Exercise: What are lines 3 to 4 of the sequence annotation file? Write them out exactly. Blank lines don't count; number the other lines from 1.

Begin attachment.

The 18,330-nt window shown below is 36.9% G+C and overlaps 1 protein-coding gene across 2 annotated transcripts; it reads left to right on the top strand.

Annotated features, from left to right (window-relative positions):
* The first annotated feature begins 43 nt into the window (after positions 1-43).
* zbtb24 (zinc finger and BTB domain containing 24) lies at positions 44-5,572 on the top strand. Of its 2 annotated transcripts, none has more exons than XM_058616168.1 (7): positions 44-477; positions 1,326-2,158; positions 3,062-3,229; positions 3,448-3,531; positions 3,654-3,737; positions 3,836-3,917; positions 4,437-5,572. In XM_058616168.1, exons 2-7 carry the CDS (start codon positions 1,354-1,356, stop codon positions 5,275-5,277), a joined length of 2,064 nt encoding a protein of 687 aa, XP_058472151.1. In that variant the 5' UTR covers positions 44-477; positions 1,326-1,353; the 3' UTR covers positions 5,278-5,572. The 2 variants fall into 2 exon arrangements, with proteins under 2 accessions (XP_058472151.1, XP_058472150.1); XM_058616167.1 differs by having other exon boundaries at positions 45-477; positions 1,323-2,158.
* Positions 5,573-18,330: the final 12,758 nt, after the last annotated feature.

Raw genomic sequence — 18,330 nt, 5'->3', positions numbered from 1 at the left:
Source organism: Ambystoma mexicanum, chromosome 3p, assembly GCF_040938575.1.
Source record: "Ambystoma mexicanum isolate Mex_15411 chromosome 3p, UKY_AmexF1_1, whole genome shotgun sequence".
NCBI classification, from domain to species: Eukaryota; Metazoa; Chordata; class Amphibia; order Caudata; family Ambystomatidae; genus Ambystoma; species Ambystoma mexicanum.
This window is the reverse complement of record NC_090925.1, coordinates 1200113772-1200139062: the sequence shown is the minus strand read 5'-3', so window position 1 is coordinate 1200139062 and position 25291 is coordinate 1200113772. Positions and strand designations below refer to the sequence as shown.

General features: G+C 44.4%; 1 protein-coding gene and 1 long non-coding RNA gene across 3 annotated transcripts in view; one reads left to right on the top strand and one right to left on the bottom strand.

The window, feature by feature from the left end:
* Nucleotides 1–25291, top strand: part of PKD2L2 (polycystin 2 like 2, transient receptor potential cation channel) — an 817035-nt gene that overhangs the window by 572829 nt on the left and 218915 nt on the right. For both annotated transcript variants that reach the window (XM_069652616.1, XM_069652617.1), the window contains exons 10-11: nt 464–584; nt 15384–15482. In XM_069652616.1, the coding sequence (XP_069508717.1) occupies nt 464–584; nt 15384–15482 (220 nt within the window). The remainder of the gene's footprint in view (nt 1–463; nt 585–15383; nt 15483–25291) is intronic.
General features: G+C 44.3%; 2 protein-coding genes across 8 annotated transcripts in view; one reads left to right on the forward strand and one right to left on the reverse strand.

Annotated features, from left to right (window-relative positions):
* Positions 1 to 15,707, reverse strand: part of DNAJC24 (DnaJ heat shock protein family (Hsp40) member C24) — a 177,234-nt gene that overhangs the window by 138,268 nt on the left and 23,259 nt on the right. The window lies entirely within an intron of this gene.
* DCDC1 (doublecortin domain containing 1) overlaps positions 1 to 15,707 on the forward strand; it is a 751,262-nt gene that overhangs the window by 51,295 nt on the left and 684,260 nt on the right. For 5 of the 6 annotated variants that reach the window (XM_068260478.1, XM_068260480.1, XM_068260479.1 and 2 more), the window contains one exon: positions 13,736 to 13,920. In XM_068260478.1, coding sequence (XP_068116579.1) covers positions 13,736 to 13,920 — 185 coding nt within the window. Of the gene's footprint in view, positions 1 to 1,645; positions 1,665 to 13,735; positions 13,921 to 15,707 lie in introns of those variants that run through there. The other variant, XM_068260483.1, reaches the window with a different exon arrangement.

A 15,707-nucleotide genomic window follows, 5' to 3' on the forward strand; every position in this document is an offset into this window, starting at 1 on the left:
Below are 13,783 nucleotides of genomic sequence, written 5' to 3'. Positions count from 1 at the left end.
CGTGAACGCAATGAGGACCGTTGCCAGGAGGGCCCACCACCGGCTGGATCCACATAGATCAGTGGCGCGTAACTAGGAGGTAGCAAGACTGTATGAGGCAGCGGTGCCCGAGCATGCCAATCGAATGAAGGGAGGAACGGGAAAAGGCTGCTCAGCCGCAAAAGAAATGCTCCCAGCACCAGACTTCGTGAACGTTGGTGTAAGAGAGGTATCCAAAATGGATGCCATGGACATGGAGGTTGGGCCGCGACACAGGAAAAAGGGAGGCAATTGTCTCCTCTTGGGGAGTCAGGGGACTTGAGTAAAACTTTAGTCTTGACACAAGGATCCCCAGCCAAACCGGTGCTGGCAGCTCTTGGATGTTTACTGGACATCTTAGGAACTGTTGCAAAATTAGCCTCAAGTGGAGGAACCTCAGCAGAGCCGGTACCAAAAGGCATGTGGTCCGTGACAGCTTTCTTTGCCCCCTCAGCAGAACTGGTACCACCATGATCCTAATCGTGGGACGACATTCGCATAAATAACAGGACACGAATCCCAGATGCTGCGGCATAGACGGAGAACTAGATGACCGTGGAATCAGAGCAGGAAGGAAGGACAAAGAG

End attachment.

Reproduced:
* The first annotated feature begins 43 nt into the window (after positions 1-43).
* zbtb24 (zinc finger and BTB domain containing 24) lies at positions 44-5,572 on the top strand. Of its 2 annotated transcripts, none has more exons than XM_058616168.1 (7): positions 44-477; positions 1,326-2,158; positions 3,062-3,229; positions 3,448-3,531; positions 3,654-3,737; positions 3,836-3,917; positions 4,437-5,572. In XM_058616168.1, exons 2-7 carry the CDS (start codon positions 1,354-1,356, stop codon positions 5,275-5,277), a joined length of 2,064 nt encoding a protein of 687 aa, XP_058472151.1. In that variant the 5' UTR covers positions 44-477; positions 1,326-1,353; the 3' UTR covers positions 5,278-5,572. The 2 variants fall into 2 exon arrangements, with proteins under 2 accessions (XP_058472151.1, XP_058472150.1); XM_058616167.1 differs by having other exon boundaries at positions 45-477; positions 1,323-2,158.